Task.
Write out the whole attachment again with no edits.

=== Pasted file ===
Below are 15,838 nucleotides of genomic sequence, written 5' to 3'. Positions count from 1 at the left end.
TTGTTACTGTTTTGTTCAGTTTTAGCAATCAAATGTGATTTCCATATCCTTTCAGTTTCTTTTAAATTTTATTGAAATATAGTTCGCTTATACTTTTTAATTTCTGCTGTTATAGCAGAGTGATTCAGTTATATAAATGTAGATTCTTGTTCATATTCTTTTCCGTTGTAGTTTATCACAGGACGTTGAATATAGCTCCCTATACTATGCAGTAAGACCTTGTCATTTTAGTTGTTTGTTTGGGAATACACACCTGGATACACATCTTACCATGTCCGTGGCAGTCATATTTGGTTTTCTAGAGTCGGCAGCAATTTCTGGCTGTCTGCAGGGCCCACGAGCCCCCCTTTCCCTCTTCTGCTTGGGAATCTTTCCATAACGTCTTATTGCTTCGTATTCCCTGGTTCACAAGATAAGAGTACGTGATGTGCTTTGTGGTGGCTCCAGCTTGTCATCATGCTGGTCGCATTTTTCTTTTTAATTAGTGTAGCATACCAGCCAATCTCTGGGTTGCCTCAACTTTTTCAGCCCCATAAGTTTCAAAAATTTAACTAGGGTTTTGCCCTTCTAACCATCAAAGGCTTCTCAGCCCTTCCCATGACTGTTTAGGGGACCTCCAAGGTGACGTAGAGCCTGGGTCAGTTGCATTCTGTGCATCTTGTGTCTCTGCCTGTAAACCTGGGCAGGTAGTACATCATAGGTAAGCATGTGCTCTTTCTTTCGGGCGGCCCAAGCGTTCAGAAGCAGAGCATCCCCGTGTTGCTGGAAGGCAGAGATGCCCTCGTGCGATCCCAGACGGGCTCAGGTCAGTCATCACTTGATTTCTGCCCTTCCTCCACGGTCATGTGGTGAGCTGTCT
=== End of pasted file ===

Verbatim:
Below are 15,838 nucleotides of genomic sequence, written 5' to 3'. Positions count from 1 at the left end.
TTGTTACTGTTTTGTTCAGTTTTAGCAATCAAATGTGATTTCCATATCCTTTCAGTTTCTTTTAAATTTTATTGAAATATAGTTCGCTTATACTTTTTAATTTCTGCTGTTATAGCAGAGTGATTCAGTTATATAAATGTAGATTCTTGTTCATATTCTTTTCCGTTGTAGTTTATCACAGGACGTTGAATATAGCTCCCTATACTATGCAGTAAGACCTTGTCATTTTAGTTGTTTGTTTGGGAATACACACCTGGATACACATCTTACCATGTCCGTGGCAGTCATATTTGGTTTTCTAGAGTCGGCAGCAATTTCTGGCTGTCTGCAGGGCCCACGAGCCCCCCTTTCCCTCTTCTGCTTGGGAATCTTTCCATAACGTCTTATTGCTTCGTATTCCCTGGTTCACAAGATAAGAGTACGTGATGTGCTTTGTGGTGGCTCCAGCTTGTCATCATGCTGGTCGCATTTTTCTTTTTAATTAGTGTAGCATACCAGCCAATCTCTGGGTTGCCTCAACTTTTTCAGCCCCATAAGTTTCAAAAATTTAACTAGGGTTTTGCCCTTCTAACCATCAAAGGCTTCTCAGCCCTTCCCATGACTGTTTAGGGGACCTCCAAGGTGACGTAGAGCCTGGGTCAGTTGCATTCTGTGCATCTTGTGTCTCTGCCTGTAAACCTGGGCAGGTAGTACATCATAGGTAAGCATGTGCTCTTTCTTTCGGGCGGCCCAAGCGTTCAGAAGCAGAGCATCCCCGTGTTGCTGGAAGGCAGAGATGCCCTCGTGCGATCCCAGACGGGCTCAGGTCAGTCATCACTTGATTTCTGCCCTTCCTCCACGGTCATGTGGTGAGCTGTCT